Tucson Daily Citizen, December 11, 1964

Tucson Daily Citizen

December 11, 1964

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Issue date: Friday, December 11, 1964

Pages available: 52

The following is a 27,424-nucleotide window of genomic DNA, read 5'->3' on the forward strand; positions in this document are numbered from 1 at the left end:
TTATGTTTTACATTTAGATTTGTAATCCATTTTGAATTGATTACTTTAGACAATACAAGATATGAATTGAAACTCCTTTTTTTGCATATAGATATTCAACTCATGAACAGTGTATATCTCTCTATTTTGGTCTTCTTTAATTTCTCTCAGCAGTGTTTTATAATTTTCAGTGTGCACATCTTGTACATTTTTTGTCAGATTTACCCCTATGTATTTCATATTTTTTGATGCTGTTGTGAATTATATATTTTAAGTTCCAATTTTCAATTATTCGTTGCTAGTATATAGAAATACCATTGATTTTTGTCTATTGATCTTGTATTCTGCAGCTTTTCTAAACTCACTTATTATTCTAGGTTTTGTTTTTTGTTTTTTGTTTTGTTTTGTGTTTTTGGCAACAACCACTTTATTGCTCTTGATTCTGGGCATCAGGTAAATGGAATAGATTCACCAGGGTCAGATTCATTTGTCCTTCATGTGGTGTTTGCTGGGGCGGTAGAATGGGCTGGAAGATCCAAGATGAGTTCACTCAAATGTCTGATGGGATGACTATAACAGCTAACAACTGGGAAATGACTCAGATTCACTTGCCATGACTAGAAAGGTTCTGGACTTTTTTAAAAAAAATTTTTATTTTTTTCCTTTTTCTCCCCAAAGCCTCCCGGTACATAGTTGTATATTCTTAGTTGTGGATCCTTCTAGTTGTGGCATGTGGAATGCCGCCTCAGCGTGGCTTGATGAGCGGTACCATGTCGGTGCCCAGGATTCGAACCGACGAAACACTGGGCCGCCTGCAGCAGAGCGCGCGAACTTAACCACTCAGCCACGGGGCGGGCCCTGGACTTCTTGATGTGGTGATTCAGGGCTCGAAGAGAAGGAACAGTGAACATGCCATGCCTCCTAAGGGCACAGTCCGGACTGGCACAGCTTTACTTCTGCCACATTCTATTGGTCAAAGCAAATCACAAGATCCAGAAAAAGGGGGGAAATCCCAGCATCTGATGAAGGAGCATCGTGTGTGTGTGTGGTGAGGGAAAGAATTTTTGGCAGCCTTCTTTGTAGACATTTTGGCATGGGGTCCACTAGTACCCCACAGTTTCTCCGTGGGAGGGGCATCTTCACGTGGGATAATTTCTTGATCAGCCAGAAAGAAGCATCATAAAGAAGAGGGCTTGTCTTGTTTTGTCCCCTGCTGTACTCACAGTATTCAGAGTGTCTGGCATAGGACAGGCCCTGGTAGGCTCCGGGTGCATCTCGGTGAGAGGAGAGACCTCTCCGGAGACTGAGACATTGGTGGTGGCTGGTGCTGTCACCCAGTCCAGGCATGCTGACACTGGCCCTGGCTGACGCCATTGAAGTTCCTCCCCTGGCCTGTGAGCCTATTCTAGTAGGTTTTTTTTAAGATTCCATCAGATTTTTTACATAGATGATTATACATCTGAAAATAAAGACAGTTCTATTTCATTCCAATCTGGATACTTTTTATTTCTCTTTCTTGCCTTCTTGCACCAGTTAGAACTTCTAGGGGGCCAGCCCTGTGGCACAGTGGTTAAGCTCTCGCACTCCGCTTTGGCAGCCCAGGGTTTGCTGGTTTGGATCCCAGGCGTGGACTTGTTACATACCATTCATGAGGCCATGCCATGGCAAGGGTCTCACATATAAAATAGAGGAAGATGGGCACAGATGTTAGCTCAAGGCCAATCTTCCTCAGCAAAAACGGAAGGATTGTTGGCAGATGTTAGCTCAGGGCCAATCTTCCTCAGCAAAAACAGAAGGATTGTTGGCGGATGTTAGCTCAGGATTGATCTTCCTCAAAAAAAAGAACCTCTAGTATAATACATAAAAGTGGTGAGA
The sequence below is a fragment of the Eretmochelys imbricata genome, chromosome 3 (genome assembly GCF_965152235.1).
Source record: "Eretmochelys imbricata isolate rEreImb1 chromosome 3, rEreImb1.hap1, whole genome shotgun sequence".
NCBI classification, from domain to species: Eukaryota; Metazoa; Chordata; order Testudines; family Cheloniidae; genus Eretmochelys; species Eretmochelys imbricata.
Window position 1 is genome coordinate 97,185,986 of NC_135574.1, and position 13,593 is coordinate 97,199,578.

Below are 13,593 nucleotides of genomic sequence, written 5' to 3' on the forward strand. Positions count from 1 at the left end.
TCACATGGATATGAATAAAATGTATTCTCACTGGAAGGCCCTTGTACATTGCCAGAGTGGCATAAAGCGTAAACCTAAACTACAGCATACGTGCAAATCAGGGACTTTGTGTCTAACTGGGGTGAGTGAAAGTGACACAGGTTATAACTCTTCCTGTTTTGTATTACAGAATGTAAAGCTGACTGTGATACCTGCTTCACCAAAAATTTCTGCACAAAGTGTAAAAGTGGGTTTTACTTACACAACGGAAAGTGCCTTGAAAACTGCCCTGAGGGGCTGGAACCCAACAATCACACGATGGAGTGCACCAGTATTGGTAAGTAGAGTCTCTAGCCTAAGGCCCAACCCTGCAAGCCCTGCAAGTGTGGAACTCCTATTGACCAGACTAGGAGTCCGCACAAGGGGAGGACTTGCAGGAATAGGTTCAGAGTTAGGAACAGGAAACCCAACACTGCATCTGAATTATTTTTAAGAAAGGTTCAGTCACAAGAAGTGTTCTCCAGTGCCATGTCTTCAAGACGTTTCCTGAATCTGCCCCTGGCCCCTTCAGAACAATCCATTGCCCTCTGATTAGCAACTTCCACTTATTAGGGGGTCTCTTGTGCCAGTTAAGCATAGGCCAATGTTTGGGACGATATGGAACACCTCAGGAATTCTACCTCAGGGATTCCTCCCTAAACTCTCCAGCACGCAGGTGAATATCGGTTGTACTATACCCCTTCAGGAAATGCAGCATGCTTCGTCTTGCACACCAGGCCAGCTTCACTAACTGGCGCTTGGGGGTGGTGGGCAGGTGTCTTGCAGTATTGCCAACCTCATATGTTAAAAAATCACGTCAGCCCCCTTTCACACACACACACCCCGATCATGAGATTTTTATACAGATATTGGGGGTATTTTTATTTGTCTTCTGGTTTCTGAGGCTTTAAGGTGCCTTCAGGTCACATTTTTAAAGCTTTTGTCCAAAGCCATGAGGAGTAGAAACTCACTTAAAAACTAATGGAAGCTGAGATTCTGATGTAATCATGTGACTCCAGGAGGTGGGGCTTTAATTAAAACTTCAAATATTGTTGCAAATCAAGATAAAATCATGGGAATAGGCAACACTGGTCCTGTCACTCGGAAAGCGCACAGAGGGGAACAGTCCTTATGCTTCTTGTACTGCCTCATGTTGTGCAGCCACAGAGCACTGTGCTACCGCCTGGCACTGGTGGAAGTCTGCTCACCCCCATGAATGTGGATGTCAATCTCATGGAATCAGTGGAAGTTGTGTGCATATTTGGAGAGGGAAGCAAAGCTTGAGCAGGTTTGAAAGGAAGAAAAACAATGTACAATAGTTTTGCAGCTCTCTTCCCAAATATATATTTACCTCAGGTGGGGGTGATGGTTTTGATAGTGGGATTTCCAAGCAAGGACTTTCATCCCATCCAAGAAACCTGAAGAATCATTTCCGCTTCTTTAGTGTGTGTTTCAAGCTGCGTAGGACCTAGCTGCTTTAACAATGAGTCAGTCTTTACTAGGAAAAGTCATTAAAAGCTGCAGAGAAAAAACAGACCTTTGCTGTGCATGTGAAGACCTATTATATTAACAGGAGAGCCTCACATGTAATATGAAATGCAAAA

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Tucson Daily Citizen (Newspaper) - December 11, 1964, Tucson, Arizona VOL 92 NO. 297 TUCSON, ARIZONA, FRIDAY EVENING, DECEMBER 11, 1964 10 PAGES AS CUBAN SPEAKS Mortar Shell Fired At U.N. Building NEW VORK A home- made mortar, rigged with a self-firing timing device, fired a shell into the East River beside the United Nations building to- day while Cuba's Ernesto (Che) Guevara was speaking, police said. .The shell exploded about 100 feet from the Manhattan shore where the United Nations is lo- cated. Shooting a geyser 15 feet into the air, the blast rattled win- dows in the U.N. building but did no damage. POLICE SEARCHED the U.N. grounds the time for a bomb that a Latin-accented anonymous caller had said he left there. Police detective William Riley said the mortar was found on the grounds of an industrial plant in Long .Island City, Queens, across thei river, which is a.bout 900 yards wide at that point. Riley said an employe of the the Adams Metal Corp., noticed it and called police about two hours after the explo- sion, which came shortly after noon while Guevara, Cuban min- ister of industry, was denounc- ing the United Stales in a speech. Riley said the mortar was equipped with an alarm-clock timing device to fire it auto-J matically. Police said the weapon was made of 4-inch steel pipe, about 3 feet long, and was mounted to a crosstie of a railroad spur running -through the firm's yard. AT THE MOMENT 'of the blast, a Cuban exile woman ran to the flag of Cuba, flying along- side other national flags before the building, and tried to haul it down. Police seized her. The noise of the disturbance did not penetrate the General Assembly chamber and the bearded Guevara continued un- interrupted in his denunciation of the United States, accusing it of imperialism, neo-colonialism and warmongering. In the momentary confusion outside, a police captajn described the explosion as "a blast not a noise bomb." Officers pinpointed the loca- tion of it as 50 to 100 feet out in the East River, just north of Manhattan's 43rd street. This is two or three blocks south of the United Nations area. Tight security restrictions ac- companied the bea.rded Cuban official's appearance at the United Nations and police put a reinforced detail around the grounds. A police helicopter hovered overhead and two harbor patrol boats cruised in the East River alongside. A PICKETING demonstration by three anti Castro exile groups was about to begin when police received the anonymous telephone call. Officers warned: said the caller "I have put a bomb in front of the U.N. building. Keep peo- ple away between a.m. and p.m. Long Live About 50 shouting, chanting and carrying men and women began the demonstra- tion a few minutes after the call. At least that many patrol- men and mounted policemen watched them. representatives of Communist delegations partly filled the general assembly gal- leries. Some rose and cheered with cries of "Fidel! when Guevara ended his speech. Police said the woman demon- strator knocked the hat off the policeman who grabbed her and scratched his face. Black haired and wearing a leather jacket, she was first no- ticed by U.N.- guards who tried to lean over a stone wall to seize her. To get at the row of flags, she ran past a line of mounted and foot policemen stationed along the U.N. side of First Avenue. U.S. Agrees To War Aid, Says Sai AT REQUEST OF FBI 20th Mississippian Freed Of Charges O MERIDIAN, Miss. UP! A U.S. commissioner dismissed charges today against another of the 21 suspects arrested in the slaying of three civil rights workers last June. This leaves only one suspect still facing charges. Charges against 19 others were dropped yesterday. Federal attorneys have made clear, however, that they will go before a federal grand jury and seek indictments against all 21. The suspect against whom charges were dismissed today was James Edward Jordan, 38, of Gulfport. The action was tak- en at Biloxi by U.S. Commis- sioner Mrs. Verta Lee Swetman at the request of the FBI. Jordan did not appear for his scheduled arraignment today but was represented by an at- torney. "Since the defendant is not here, we will proceed and 1 will say that at the request of the government, the complaint has been dismissed and bond is re- Mrs Swetman said. Like the others, Jordan had been free under bond. Another U.S. Commissioner, Miss Esther Carter, shocked Justice Department attorneys yesterday by refusing to hear testimony concerning an alleged "confession" and dismissing the charges against 19 of the sus- pects. THE ONLY one of the sus- pects with charges still out- standing against him is Hor- ace Doyle Barnette, 25, a truck driver who allegedly gave the confession that figured in yes- terday's preliminary hearing before Miss Carter. It was expected that federal attorneys would request that charges against Barnette also be dropped so the case can be put back in one package for presentation to a grand jury, which would be asked to re- turn indictments. Barnette's attorney has de- nied his client has made any statement concerning the slay- ing. Acting Ally. Gen. Nicholas Kateenbach in Washington called upon Federal District Judge Harold Cox, currently holding court in Gulfport, to re- convene a grand jury "to hear these matters as promptly as possible." AFTER THE STORMY hear- ing yesterday, two of the ar- rested suspects, Neshoba Coun- ty Sheriff Lawrence Rainey and SHOPPING DAYS until CHRISTMAS Deputy Cecil Price, left the courthouse chatting and joking with friends. But they gave terse "no comments" to newsmen. FBI Agent Henry Rask of At- lanta told Miss Carter the FBI obtained the reported confession after six months of thorough in- vestigation of the killing of the two white youths and the Negro near Philadelphia, Miss., last June. Rask said agents covered hundreds of miles of back coun- try roads during the questioning of more than persons. He said the confession was obtained from Barnette during three days of interrogation last November. MISS CARTER RULED the confession would be hearsay and inadmissible unless Barnette were in the courtroom and the confession itself produced. Justice Department attorney Robert Owen of Washington be- gan citing cases in which such evidence had been accepted, but Miss Carter shut off his argu- ments. Frustrated and unwilling to reveal the contents of the con- fession itself, Owen said, "We will produce no more evidence." Miss Carter quickly dropped charges against the 19 suspects. Justice Department sources in Washington said the decision would have little practical effect on the case, since a federal grand jury would have to con- sider the case in any event. They expressed surprise, how- ever, since the rules against hearsay evidence normally apply only in a trial. See REV. KING, Page 20 Expansion Of Conflict Also Hinted SAIGON, Viet Viet Nam announced today the United States has agreed to an across-the- board increase in aid in the war against the Communist Viet Cong and hinted that the war will soon be expanded Iii the Wake of War in Viet Nam Wicephofo Vietnamese youngsters watched as government troops placed Viet Cong and civilian dead in coffins yester- day at Ba Dua. The village, 50 miles southwest of Sai- gon, was the scene of a night attack by the Viet Cong on a Vietnamese government battalion. The battle left a dozen dead around the market place. TAX INEQUITIES CITED 'Outsiders' Begrudged In Big School Districts This Is the first of twq articles on tuition students and school districts which have no high schools. By BILL K1MMEY An unhappy father complained at a Catalina Foothills school board meeting this year because his children were not going to the District 1 high school he wanted them to go to. The parent was very frank. He admitted moving into the Catalina Foothills district to avoid District J's high school taxes. But he still reserved the right to grumble about where District 1 assigned his children. They are among 69 being sent to lo- cal high schools as tuition stu- dents from Catalina Foothills, which has no high school of its own. Every, district taking these students has a tax rate much higher than Catalina Foothills. The father's remark about tax- es raised this question: 'Are small school districts en- titled to keep ttieir identities and enjoy low taxes when they must be helped'-out by large districts with high taxes? the answer is yes. County School .Supt. Florence Reece pointed out that Arizona law requires the "haves" 'to help the "have-nots." Districts with high schools however crowded they accept students from districts without secondary programs. Almost unanimously, top of- ficials of the large districts do not like it. District 1 Supt. Robert Mor- row said it amounts to subsidi- zation of the small districts.-Be- ing required to take these stu- dents, he believes, is unfair to District 1 taxpayers. This year District 1 has 218 high school students from out- lying districts enrolled on a tui- tion basis. Furnishing'the larg- est-number is Tanque Verde District, east of Tucson. Coming in from Tanque Verde, are 73 Continued, 4 Teamsters9 Dave Beck Goes Free TACOMA, Wash. For- mer Teamster Union President pave Beck came out of Mc- Neil Island Federal Prison to- day still insisting he was inno- cent of income tax law viola- tion. "I said I was not guilty when I went in and I'm not guilty right he said, his blue eyes snapping. "I hope my mother, who died while I was in prison, goes to hell for eternity if what I say right now isn't true. That's how sure 1 am I'm not guilty." Beck said he was treated ex- cellently during his nearly two and one-half years in prison. He said he lost 41 pounds and now weighs 170. "I feel the 70-year-old Beck said. He was wearing a dark hat and dark suit and dark glasses when he stepped off the prison launch that brought him to the mainland from the prison is- land in Lower Puget Sound. The suit was one he had sent in and not a prison issue to which he would be entitled. Asked what he was going to do now, he said, "I'm going back and take care of my af- fairs." Beck has real estate business holdings in Seattle estimated to be valued at more than mil- lion. He said he would settle in Seattle but did not know pre- cisely where. Beck said he held no bitter- ness against the persons who convicted him of filing false in- formation returns for the Joint Council 28 Building Association, an agency of the Teamsters Union. He was met at the dock by his attorney, George Kargianis, and paused briefly on the narrow gangplank crowded with news- men, photographers and cam- eramen for a news conference. He said he intended to call a full-fledged news conference in Seattle in a few days. Warmer And Clear Forecast Hear bells jingling? Hear Kris Kringling? Christmas hearts aglow no snow. St. Nick The forecast calls for mostly clear weather tonight and tomorrow and slightly warmer tomorrow. Tomorrow's high is ex- pected to reach 67, com- pared to 61 yesterday. To- night's low should be 38, compared with this morn- ing's low of 37. At 2 p.m. today it was 64 degrees with 25 per cent humidity. Full weather report. Page IS. Centaur Is Shot Into Orbit CAPE KENNEDY UPI A high-powered Atlas Centaur moon rocket shot into a near- perfect orbit today on a tough practice run for next year's scheduled launch of a lunar landing spacecraft. However, a. secondary "bonus" the Centaur's engines in space- failed as the experimental upper stage whirled around the globe. It was the second orbital suc- cess in four flights for the trou- bled million Centaur de- velopment program that is three years behind schedule. It was also the second straight successful flight for a new U.S. space rocket. Yesterday, an Air Force Titan-3A military booster hurled a dummy payload into orbit. The hydrogen-fueled Centaur second stage carried for the first time a simple weight mode] of its future Project Surveyor scientific robot de- signed to land television cam- eras and instruments on the moon to explore Apollo astro- nauts' landing sites. TO SPEED PROJECT Public Housing Red Tape Cut By STEVE EMERINE The Tucson Housing Authority and the U. S. Public Housing Administration have agreed to cut some red tape so design work on 200 Tucson public housing units can begin before the land is acquired. Edmundo Arriaga, chairman of the local housing au- thority, announced the agree- ment today. City officials estimate the move will chop about six months off the city's timetable for con- struction of the units, which will supplement the existing 160-unit La Reforma Housing Project. HOWEVER, officials declined to predict a date for the start of construction on the project, which will cost more than million. Architect Mark Edson, whose firm Beck, Edson Gold- blatt will design the new low- rent units, said today, "We're proceeding expeditiously with the plans. "We hope to have a rough sketch of what the project wili look like a Ed- son continued. "After that's ap- proved by the Tucson Housing Authority, it will go to San Fran- cisco for final review by the Public Housing Administration. "Hopefully, they'll say, 'That looks good go ahead and draw the Edson added. MEANWHILE, Arriaga said, appraisers Mark Klafter and Sanders K. Solot should wind up their appraisals of the more than 40 privately owned parcels of land which must be bought for the project site in about 10 days. The proposed site is just west of the La Reforma project, in the area bounded by South 10th and Osborne avenues, West 19th Street and a line midway be- tween West 21st and 22nd streets. The city already owns a large amount of the property in the area. After the appraisals are ap- proved by Arriaga's group, they must be reviewed by the fed- eral agency before local offi- cials can begin purchasing them. Each land purchase must be approved by the Public Housing Administration before the deal becomes final. Damskey Will Not Stand Trial Peter B. Damskey, 16-year- old accused slayer, was returned to the Arizona State Hospital today after three psychiatrists testified he was mentally and unable to assist attorneys in his defense. The commitment was ordered by Superior Court Judge Her- bert F. Krucker following a criminal sanity hearing this morning. Purpose of the hear- ing was to determine whether Damskey, a slightly built for- mer Tucson High School student, was able to stand trial on an open murder charge and two counts of attempted murder. The charges stem from the May 16 fatal stabbing of Mrs. Carl Eckstrom and attempts to kill Mrs. Eckstrom's husband and a neighbor, Miss Barrie Ryan. To be tried for a crime under Arizona law, a defendant must know right from wrong and be able to assist his counsel in de- fense. The three psychiatrists who examined the red-haired freck- le-faced defendant concurred in this finding: Damskey is so mentally and emotionally ill that he is unable to help his attor- neys to defend him. outside this country. "The U.S. government has of- fered additional military and economic assistance to improve the execution of the govern- ment's programs and to restrain the mounting infiltration of men and equipment by the Hanoi regime in support of the Viet a communique said. (IN WASHINGTON, officials indicated the United States has reached agreement with the government of South Viet Nam on a program for intensifying the war against Communist guerrilla forces. (The sources were reluctant, however, to confirm specifically that this could mean CaVryihg the conflict beyond the bound- aries of South Viet Nam by bombing supply lines in the Communist-held jungles of Laos. But they did not deny that im- plication. (The decisions, announced in Saigon this morning, are an out- growth of consultations held here a week ago by Ambassa- dor Maxwell D. Taylor with top administration policy makers, including President Johnson.) A U.S. SPOKESMAN in Sai- gon said the Vietnamese gov- ernment's communique had been prepared after consultations with the U.S. mission here, but that the mission would have no com- ment on any aspect. The communique said the air defenses of South Viet Nam will be strengthened, implying that more U.S. fighters and other equipment were on the way. The communique did not spell out what forms the new Ameri- can aid will take. A U.S. official said some pro- visions will be kept secret for security reasons and other as- pects have not yet been fully worked out. Consultations be- tween the American mission and the Huong government will con- tinue, he said. ON THE MILITARY front, Communist forces wiped out a government armored column in one of the costliest ambushes of the war, the Defense Min- istry disclosed today. A defense ministry spokesman said the guerrillas destroyed six Ml 13 armored personnel car- riers in the third major engage- ment in Phuoc Tuy province in less than a week. The guerrillas also inflicted other serious iosses on the gov- ernment column which was am- bushed in the daytime Wednes- day, the spokesman said. Nikita Hit, But Plan Is Approved MOSCOW (ffl An eco- nomic official accused former Premier Nikita Khrushchev and his successors of economic wish- ful thinking today .but the Su- preme Soviet approved the new economic plan anyway, Premier Alexei N. Kosygin noted criticism of the plan he had inherited from Khrushchev but said the general tenor of debate approved the program. The deputies also approved next year's budget before end- ing their winter session. They took no action on further top level government changes; The rumor has been out that Mar- shal Rodion Y. Malinovsky was on his way out as .defense min- ister. The deputies approved a pro- posal to remove Khrushchev from a commission drawing.up a new Soviet constitution. Leo- nid I. Brezhnev, who -succeeded Khrushchev as first -secretary of the Communist- Party, was named to succeed him. The criticism of Khrushchev by name was the first public attack on him since his ouster Oct. 14. Konstantin Belyak, chairman of .the economic council of the Zhernozem region, of central Russia, told the Supreme So- viet there had been lack of sta- bility in Soviet economic plan- ning. "This was he said, "to the practice cultivated by Com- rade Khrushchev of presenting the desired as reality the de- to put down (in plans) as much as possible on the off chance it would be possible to achieve it." Inside Today's Citizen Dr. Alvarez 26 Bridge 7 Comics 39 Crossword Puzzle 37 Deaths 45 Editorials 16 Financial News 24, 25 Molly Mayfield 35 Movie Times 37 Public Records 45 Sports 41-44 TV-Radio Dials 38 Woman's View 27- Don't.Call Jenkins, Doctor Urges doctor who has been treating Walter W. Jenkins has recommended strongly against having the re- signed White House aide tes- tify in the Senate Rules Com- mittee's Bobby Baker gation. Jenkins, on a brief golfing holiday in San Juan, Puerto Rico, said yesterday: "I'll see after my stay here." A letter from Dr. Leon Yo- chelson, a psychiatry professor at George Washington Univer- sity Medical School here, to Rules Committee Chairman B. Everett Jordan, D-N.C., said Jenkins is suffering "a depres- sive reaction of the utmost gravity." The rules committee voted unanimously Wednesday to summon Jenkins to testify un- der oath. At the same time it decided to drop the sex and political angles that turned up during the Baker investigation. Jordan said yesterday that so far as sex is concerned, nothing contained 'in two FBI files "re- lated in any way to the official conduct" of any senator or Sen- ate employe. ;